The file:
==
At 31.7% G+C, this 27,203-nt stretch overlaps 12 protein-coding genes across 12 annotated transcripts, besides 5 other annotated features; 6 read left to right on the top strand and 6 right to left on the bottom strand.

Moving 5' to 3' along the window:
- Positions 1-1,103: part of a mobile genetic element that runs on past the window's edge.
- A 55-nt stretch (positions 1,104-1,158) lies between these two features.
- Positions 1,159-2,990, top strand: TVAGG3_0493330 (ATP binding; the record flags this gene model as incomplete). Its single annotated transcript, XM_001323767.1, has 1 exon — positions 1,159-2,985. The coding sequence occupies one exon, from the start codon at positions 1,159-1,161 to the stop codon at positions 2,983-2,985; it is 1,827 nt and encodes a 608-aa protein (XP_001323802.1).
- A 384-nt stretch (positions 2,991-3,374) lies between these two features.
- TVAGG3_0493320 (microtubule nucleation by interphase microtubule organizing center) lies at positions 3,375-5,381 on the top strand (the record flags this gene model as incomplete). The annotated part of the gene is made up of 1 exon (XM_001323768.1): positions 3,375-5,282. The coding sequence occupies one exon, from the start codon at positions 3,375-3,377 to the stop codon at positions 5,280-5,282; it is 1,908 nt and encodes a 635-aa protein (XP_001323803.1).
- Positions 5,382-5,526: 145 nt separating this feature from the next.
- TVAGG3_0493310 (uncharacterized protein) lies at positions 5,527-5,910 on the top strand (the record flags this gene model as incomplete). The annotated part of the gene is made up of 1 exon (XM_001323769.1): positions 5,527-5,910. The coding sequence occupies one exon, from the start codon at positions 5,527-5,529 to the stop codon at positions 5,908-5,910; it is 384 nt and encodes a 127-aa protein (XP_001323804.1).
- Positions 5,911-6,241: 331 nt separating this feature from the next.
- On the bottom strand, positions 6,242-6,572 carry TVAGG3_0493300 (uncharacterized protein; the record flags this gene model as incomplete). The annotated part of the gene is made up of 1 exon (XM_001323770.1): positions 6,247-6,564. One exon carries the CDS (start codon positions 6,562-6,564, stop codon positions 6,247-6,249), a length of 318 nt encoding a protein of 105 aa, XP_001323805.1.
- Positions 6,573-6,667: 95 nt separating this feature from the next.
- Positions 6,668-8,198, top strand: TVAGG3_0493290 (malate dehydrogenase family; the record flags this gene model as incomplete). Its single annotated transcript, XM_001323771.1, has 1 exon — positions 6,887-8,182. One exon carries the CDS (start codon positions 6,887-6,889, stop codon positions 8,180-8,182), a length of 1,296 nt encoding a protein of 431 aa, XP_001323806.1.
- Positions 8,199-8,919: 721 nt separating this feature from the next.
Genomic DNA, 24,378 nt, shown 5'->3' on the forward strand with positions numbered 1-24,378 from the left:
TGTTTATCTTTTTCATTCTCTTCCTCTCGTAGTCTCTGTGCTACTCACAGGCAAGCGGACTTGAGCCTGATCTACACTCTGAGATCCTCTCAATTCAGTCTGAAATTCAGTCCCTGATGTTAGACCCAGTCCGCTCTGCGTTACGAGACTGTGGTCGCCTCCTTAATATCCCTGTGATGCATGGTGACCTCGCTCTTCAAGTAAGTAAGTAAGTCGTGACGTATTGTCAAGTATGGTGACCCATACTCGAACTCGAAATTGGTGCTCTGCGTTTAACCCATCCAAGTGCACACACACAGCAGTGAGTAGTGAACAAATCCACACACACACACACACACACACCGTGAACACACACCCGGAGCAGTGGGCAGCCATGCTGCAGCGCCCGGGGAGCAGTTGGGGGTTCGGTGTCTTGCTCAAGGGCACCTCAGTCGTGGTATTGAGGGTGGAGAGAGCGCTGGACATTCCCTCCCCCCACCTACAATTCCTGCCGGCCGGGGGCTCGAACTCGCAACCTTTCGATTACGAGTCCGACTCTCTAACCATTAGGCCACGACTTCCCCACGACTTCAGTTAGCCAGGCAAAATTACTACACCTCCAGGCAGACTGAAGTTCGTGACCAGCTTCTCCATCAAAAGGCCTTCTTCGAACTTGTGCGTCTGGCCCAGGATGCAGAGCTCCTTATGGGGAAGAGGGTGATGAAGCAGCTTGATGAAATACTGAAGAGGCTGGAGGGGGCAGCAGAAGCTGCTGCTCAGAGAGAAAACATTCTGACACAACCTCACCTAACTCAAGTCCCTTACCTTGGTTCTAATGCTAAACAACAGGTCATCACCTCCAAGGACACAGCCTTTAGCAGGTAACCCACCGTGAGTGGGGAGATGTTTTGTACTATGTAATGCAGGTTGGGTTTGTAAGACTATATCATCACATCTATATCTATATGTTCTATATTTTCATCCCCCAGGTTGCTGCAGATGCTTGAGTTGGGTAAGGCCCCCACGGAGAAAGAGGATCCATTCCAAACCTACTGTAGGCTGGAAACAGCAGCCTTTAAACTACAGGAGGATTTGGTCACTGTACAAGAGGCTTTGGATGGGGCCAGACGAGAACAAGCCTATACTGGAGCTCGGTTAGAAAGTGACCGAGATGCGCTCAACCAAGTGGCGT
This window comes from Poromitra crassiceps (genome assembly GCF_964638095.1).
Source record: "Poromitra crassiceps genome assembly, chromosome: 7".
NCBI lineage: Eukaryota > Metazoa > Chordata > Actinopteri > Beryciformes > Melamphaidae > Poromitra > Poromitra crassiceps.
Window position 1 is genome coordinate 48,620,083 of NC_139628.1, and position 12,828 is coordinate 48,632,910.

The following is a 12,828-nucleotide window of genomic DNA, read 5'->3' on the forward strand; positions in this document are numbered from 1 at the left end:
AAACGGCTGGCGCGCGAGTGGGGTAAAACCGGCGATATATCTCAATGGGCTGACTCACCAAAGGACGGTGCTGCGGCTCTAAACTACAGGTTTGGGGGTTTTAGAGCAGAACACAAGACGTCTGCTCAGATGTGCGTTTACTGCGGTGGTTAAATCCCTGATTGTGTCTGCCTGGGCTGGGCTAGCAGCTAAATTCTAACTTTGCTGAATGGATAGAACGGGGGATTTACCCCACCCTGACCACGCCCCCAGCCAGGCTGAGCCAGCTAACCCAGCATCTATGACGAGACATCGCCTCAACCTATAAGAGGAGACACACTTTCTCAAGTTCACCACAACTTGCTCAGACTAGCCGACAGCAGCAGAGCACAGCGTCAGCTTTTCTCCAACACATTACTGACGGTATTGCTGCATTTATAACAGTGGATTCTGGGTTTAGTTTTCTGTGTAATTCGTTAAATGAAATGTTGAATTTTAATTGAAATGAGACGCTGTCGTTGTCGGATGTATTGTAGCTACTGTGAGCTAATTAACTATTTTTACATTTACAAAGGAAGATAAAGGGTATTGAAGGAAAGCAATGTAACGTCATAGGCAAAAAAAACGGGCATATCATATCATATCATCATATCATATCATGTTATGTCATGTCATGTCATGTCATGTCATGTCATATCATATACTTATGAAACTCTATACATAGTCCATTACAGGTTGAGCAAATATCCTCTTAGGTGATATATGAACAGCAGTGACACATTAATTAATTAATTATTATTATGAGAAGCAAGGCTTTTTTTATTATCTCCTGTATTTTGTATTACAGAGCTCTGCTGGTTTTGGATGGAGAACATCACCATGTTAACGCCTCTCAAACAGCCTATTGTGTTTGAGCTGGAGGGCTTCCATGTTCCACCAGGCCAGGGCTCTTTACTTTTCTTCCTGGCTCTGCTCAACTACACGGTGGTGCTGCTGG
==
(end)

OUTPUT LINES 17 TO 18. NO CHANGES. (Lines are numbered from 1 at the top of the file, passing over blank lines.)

This window comes from Poromitra crassiceps (genome assembly GCF_964638095.1).
Source record: "Poromitra crassiceps genome assembly, chromosome: 7".